Market share does not impact strongly on bottom line, claims research


A firm’s market share does not have a strong impact on its financial performance, new research from the University of Cologne has claimed.

Instead, companies should invest in building customer relationships and a strong brand, it has been suggested.

The research shows that if market share increases by 1%, financial firm performance increases by an average of only 0.13%.

Other related research by one of the study’s authors, Dr Alexander Edeling, has revealed a much stronger effect for key marketing assets, such as customer relationships and brands.

In fact, customer relationships deliver six times the impact and brands nearly three times the impact of market share gains.

Dr Edeling said that many CEOs still hold market share to be the most important indicator of corporate success.

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“But in today’s digital marketplace, small companies can manufacture in low-cost areas and market and sell to a global audience, competing effectively with category leaders.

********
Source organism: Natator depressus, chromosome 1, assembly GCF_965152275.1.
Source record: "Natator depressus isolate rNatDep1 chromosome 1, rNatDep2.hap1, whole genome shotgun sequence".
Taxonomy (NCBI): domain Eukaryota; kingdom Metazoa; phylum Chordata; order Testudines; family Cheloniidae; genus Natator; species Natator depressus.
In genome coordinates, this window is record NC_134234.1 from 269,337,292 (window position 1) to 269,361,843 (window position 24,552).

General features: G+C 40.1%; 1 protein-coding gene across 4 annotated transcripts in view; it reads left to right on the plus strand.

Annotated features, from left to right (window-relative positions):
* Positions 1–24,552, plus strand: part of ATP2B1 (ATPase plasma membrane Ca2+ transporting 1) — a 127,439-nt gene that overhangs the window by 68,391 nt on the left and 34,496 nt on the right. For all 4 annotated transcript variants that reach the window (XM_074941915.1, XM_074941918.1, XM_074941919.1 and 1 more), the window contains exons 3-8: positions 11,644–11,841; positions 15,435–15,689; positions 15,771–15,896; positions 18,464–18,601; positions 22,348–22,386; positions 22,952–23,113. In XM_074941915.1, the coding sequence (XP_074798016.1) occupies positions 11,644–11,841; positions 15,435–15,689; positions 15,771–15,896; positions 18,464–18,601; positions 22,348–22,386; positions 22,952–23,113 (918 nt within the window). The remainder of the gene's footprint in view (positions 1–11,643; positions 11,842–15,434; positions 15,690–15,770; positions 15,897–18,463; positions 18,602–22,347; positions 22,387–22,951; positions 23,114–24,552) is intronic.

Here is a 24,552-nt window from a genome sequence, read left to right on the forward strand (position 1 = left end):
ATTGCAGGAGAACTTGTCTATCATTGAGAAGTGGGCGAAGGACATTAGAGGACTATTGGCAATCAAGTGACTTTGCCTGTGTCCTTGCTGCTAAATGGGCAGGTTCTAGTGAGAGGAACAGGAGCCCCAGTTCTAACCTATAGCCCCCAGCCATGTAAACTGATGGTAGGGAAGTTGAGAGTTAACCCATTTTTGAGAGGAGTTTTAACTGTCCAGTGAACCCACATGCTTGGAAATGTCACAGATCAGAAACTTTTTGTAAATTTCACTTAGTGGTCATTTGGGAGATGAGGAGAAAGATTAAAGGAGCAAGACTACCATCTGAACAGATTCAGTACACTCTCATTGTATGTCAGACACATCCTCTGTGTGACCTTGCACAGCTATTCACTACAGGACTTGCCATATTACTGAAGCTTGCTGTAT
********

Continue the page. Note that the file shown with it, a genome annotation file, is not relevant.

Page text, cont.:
“In addition, maintaining or increasing market share often goes along with decreasing prices or aggressive advertising campaigns, both of which can be harmful for the bottom line.”

Dr Edeling, together with his co-author Prof Dr Alexander Himme from Kühne Logistics University, suggested that budgets should be allocated accordingly.

Slow and steady investments in innovative products and product quality, enhancing customer service, and building brands with a high-potential target customer base are the best strategies forward to grow and future-proof a business.

To reach these conclusions, the researchers examined the relationship between market share and financial profitability by meta-analysing 89 empirical studies published over 45 years. The findings were published in the Journal of Marketing.

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Joe Peskett

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